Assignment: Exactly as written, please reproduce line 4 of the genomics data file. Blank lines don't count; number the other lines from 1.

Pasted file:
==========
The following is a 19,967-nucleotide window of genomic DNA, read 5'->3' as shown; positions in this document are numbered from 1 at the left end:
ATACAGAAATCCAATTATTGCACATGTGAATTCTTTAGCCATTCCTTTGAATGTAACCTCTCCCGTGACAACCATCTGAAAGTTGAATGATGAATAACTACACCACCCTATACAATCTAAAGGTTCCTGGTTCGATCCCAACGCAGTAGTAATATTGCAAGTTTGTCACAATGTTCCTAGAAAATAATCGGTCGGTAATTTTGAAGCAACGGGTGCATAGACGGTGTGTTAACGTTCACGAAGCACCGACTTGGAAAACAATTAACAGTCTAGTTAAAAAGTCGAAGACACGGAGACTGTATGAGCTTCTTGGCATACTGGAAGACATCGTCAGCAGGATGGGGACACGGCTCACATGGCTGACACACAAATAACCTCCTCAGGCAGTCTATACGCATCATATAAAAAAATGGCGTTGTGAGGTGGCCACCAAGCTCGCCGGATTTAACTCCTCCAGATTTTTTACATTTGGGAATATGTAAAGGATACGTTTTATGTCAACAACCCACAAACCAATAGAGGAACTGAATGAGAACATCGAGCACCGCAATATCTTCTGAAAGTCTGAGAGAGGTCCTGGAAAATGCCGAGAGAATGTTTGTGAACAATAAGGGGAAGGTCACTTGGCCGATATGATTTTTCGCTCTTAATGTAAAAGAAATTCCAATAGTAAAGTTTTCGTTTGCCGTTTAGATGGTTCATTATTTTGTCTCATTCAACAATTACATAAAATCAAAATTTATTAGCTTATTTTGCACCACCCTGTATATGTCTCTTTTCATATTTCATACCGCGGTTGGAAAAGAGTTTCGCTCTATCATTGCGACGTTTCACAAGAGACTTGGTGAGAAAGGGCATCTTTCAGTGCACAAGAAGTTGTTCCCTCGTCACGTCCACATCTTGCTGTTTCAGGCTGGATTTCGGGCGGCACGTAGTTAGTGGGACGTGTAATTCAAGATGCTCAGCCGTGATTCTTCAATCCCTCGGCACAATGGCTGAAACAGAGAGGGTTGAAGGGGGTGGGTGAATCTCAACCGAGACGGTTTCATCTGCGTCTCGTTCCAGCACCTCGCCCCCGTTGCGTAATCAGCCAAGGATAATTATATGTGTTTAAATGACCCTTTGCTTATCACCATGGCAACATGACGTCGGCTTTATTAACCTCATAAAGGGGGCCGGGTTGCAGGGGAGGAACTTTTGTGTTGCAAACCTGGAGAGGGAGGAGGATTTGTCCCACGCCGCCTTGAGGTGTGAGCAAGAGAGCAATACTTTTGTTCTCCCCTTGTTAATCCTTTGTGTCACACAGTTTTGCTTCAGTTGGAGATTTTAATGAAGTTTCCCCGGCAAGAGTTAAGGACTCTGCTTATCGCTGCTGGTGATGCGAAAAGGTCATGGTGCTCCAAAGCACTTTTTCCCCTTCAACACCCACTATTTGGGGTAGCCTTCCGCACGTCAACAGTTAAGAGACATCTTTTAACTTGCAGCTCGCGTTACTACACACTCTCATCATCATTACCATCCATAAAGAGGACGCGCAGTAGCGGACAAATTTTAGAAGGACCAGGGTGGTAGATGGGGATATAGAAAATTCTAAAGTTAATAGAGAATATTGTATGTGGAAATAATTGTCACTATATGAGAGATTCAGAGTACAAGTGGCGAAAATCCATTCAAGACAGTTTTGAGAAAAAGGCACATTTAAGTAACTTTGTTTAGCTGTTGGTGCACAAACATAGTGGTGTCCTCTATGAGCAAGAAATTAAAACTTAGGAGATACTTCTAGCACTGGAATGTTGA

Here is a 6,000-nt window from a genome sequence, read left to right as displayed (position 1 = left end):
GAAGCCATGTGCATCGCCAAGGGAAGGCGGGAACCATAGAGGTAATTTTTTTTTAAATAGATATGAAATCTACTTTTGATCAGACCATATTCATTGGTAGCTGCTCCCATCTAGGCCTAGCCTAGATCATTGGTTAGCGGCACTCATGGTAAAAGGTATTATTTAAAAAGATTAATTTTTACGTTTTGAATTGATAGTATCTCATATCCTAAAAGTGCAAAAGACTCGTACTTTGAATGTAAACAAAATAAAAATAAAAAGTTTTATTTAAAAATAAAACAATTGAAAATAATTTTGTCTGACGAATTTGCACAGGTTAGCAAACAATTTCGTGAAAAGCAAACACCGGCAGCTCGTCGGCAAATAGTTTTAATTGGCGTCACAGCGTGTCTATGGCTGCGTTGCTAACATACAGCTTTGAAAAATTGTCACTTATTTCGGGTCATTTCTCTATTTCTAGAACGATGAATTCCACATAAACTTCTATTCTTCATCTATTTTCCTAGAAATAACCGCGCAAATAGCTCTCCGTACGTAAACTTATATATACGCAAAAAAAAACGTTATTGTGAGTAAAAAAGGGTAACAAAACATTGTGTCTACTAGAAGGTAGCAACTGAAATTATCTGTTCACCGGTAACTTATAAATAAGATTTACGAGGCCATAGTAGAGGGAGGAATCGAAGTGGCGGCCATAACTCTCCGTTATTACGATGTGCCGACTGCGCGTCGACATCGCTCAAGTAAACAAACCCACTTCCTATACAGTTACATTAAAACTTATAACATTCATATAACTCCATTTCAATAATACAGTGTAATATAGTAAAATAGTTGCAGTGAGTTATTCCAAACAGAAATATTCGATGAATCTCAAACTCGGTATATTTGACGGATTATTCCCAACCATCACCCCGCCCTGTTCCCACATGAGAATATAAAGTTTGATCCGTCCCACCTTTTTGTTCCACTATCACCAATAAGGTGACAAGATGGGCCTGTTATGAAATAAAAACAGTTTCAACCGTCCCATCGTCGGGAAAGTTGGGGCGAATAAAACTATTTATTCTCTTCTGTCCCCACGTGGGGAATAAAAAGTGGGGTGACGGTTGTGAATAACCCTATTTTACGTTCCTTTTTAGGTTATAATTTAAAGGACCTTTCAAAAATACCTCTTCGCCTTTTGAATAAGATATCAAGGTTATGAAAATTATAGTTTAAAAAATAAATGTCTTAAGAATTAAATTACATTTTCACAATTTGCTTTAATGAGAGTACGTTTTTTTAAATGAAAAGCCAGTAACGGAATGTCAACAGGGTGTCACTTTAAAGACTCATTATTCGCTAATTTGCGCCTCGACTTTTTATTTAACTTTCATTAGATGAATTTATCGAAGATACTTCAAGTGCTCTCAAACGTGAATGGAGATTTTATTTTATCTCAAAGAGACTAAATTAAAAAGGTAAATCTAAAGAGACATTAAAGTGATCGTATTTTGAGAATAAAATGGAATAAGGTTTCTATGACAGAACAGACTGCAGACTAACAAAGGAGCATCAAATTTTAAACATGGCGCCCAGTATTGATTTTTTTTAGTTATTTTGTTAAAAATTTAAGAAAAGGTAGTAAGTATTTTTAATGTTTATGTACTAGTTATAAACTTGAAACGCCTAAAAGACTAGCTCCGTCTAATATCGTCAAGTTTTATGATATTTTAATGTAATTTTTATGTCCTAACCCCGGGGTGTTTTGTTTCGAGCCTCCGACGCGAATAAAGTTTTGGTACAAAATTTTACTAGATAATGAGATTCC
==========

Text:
GAAGCCATGTGCATCGCCAAGGGAAGGCGGGAACCATAGAGGTAATTTTTTTTTAAATAGATATGAAATCTACTTTTGATCAGACCATATTCATTGGTAGCTGCTCCCATCTAGGCCTAGCCTAGATCATTGGTTAGCGGCACTCATGGTAAAAGGTATTATTTAAAAAGATTAATTTTTACGTTTTGAATTGATAGTATCTCATATCCTAAAAGTGCAAAAGACTCGTACTTTGAATGTAAACAAAATAAAAATAAAAAGTTTTATTTAAAAATAAAACAATTGAAAATAATTTTGTCTGACGAATTTGCACAGGTTAGCAAACAATTTCGTGAAAAGCAAACACCGGCAGCTCGTCGGCAAATAGTTTTAATTGGCGTCACAGCGTGTCTATGGCTGCGTTGCTAACATACAGCTTTGAAAAATTGTCACTTATTTCGGGTCATTTCTCTATTTCTAGAACGATGAATTCCACATAAACTTCTATTCTTCATCTATTTTCCTAGAAATAACCGCGCAAATAGCTCTCCGTACGTAAACTTATATATACGCAAAAAAAAACGTTATTGTGAGTAAAAAAGGGTAACAAAACATTGTGTCTACTAGAAGGTAGCAACTGAAATTATCTGTTCACCGGTAACTTATAAATAAGATTTACGAGGCCATAGTAGAGGGAGGAATCGAAGTGGCGGCCATAACTCTCCGTTATTACGATGTGCCGACTGCGCGTCGACATCGCTCAAGTAAACAAACCCACTTCCTATACAGTTACATTAAAACTTATAACATTCATATAACTCCATTTCAATAATACAGTGTAATATAGTAAAATAGTTGCAGTGAGTTATTCCAAACAGAAATATTCGATGAATCTCAAACTCGGTATATTTGACGGATTATTCCCAACCATCACCCCGCCCTGTTCCCACATGAGAATATAAAGTTTGATCCGTCCCACCTTTTTGTTCCACTATCACCAATAAGGTGACAAGATGGGCCTGTTATGAAATAAAAACAGTTTCAACCGTCCCATCGTCGGGAAAGTTGGGGCGAATAAAACTATTTATTCTCTTCTGTCCCCACGTGGGGAATAAAAAGTGGGGTGACGGTTGTGAATAACCCTATTTTACGTTCCTTTTTAGGTTATAATTTAAAGGACCTTTCAAAAATACCTCTTCGCCTTTTGAATAAGATATCAAGGTTATGAAAATTATAGTTTAAAAAATAAATGTCTTAAGAATTAAATTACATTTTCACAATTTGCTTTAATGAGAGTACGTTTTTTTAAATGAAAAGCCAGTAACGGAATGTCAACAGGGTGTCACTTTAAAGACTCATTATTCGCTAATTTGCGCCTCGACTTTTTATTTAACTTTCATTAGATGAATTTATCGAAGATACTTCAAGTGCTCTCAAACGTGAATGGAGATTTTATTTTATCTCAAAGAGACTAAATTAAAAAGGTAAATCTAAAGAGACATTAAAGTGATCGTATTTTGAGAATAAAATGGAATAAGGTTTCTATGACAGAACAGACTGCAGACTAACAAAGGAGCATCAAATTTTAAACATGGCGCCCAGTATTGATTTTTTTTAGTTATTTTGTTAAAAATTTAAGAAAAGGTAGTAAGTATTTTTAATGTTTATGTACTAGTTATAAACTTGAAACGCCTAAAAGACTAGCTCCGTCTAATATCGTCAAGTTTTATGATATTTTAATGTAATTTTTATGTCCTAACCCCGGGGTGTTTTGTTTCGAGCCTCCGACGCGAATAAAGTTTTGGTACAAAATTTTACTAGATAATGAGATTCC